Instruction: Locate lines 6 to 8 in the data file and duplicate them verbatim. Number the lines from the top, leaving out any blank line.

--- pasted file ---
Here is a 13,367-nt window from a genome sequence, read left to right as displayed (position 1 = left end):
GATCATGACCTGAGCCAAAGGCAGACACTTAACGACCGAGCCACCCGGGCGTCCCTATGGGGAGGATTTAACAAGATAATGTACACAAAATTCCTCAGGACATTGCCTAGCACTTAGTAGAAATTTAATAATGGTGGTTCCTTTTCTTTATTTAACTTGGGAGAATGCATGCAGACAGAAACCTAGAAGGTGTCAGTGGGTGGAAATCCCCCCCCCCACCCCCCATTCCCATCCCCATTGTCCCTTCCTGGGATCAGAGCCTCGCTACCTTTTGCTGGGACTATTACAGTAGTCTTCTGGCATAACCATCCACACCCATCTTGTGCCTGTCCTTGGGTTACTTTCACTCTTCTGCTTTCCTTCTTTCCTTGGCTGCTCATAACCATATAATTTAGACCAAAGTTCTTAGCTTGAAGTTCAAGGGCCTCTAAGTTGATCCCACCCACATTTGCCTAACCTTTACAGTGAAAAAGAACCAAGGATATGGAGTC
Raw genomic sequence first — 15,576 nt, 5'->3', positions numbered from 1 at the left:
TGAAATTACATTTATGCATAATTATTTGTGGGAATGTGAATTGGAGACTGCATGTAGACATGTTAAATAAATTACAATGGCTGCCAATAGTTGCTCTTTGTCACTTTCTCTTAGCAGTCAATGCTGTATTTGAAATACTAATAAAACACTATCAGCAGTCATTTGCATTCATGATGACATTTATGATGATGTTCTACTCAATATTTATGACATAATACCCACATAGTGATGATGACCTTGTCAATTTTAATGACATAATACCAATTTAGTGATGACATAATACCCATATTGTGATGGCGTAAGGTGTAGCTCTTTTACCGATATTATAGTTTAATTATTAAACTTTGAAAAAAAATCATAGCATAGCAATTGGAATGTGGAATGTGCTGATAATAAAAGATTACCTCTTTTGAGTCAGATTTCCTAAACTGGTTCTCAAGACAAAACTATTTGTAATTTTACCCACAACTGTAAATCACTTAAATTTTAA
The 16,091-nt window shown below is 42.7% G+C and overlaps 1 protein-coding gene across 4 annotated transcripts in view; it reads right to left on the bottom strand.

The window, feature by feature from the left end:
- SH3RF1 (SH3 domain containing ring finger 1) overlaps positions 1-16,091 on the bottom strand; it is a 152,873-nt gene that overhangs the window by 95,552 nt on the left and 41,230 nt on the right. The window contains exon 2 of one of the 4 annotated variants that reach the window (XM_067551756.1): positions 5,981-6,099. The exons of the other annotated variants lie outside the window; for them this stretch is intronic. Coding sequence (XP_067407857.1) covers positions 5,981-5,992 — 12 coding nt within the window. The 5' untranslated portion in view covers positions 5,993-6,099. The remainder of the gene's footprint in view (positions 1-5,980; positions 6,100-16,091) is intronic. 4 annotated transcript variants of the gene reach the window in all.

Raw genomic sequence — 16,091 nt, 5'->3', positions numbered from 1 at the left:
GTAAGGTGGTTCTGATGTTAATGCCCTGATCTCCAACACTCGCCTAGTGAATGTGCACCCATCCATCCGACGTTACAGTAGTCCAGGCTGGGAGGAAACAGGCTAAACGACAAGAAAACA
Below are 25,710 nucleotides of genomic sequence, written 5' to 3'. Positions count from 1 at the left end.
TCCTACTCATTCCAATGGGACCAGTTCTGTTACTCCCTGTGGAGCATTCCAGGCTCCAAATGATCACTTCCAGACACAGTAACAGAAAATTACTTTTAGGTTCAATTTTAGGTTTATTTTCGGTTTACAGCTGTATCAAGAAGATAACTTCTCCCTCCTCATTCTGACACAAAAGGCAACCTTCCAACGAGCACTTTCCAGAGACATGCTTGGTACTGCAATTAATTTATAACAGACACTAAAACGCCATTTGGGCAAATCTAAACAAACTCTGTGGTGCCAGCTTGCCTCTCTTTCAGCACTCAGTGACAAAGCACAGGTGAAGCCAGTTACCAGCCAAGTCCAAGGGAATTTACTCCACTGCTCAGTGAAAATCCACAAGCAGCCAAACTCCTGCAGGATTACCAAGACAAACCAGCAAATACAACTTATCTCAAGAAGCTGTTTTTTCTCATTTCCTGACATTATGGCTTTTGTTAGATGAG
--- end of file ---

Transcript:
The window, feature by feature from the left end:
- SH3RF1 (SH3 domain containing ring finger 1) overlaps positions 1-16,091 on the bottom strand; it is a 152,873-nt gene that overhangs the window by 95,552 nt on the left and 41,230 nt on the right. The window contains exon 2 of one of the 4 annotated variants that reach the window (XM_067551756.1): positions 5,981-6,099. The exons of the other annotated variants lie outside the window; for them this stretch is intronic. Coding sequence (XP_067407857.1) covers positions 5,981-5,992 — 12 coding nt within the window. The 5' untranslated portion in view covers positions 5,993-6,099. The remainder of the gene's footprint in view (positions 1-5,980; positions 6,100-16,091) is intronic. 4 annotated transcript variants of the gene reach the window in all.

Raw genomic sequence — 16,091 nt, 5'->3', positions numbered from 1 at the left: